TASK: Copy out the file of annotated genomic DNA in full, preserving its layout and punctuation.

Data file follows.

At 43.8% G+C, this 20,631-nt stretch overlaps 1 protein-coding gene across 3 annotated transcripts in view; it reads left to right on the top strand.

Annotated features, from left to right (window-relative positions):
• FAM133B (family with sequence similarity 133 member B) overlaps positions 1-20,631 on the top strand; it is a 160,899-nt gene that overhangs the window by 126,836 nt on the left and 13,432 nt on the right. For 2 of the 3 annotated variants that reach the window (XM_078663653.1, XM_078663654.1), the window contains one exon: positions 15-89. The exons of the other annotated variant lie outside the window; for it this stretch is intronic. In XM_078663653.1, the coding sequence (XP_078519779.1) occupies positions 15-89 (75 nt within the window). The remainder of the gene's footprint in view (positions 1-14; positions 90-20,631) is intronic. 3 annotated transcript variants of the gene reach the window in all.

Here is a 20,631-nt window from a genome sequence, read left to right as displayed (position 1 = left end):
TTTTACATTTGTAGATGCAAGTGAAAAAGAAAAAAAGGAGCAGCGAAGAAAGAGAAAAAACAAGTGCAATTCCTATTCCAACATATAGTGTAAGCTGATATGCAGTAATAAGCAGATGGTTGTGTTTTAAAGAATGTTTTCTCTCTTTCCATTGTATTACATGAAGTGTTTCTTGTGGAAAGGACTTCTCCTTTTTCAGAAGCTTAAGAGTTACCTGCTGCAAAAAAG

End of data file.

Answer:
At 43.8% G+C, this 20,631-nt stretch overlaps 1 protein-coding gene across 3 annotated transcripts in view; it reads left to right on the top strand.

Annotated features, from left to right (window-relative positions):
• FAM133B (family with sequence similarity 133 member B) overlaps positions 1-20,631 on the top strand; it is a 160,899-nt gene that overhangs the window by 126,836 nt on the left and 13,432 nt on the right. For 2 of the 3 annotated variants that reach the window (XM_078663653.1, XM_078663654.1), the window contains one exon: positions 15-89. The exons of the other annotated variant lie outside the window; for it this stretch is intronic. In XM_078663653.1, the coding sequence (XP_078519779.1) occupies positions 15-89 (75 nt within the window). The remainder of the gene's footprint in view (positions 1-14; positions 90-20,631) is intronic. 3 annotated transcript variants of the gene reach the window in all.

Here is a 20,631-nt window from a genome sequence, read left to right as displayed (position 1 = left end):
TTTTACATTTGTAGATGCAAGTGAAAAAGAAAAAAAGGAGCAGCGAAGAAAGAGAAAAAACAAGTGCAATTCCTATTCCAACATATAGTGTAAGCTGATATGCAGTAATAAGCAGATGGTTGTGTTTTAAAGAATGTTTTCTCTCTTTCCATTGTATTACATGAAGTGTTTCTTGTGGAAAGGACTTCTCCTTTTTCAGAAGCTTAAGAGTTACCTGCTGCAAAAAAG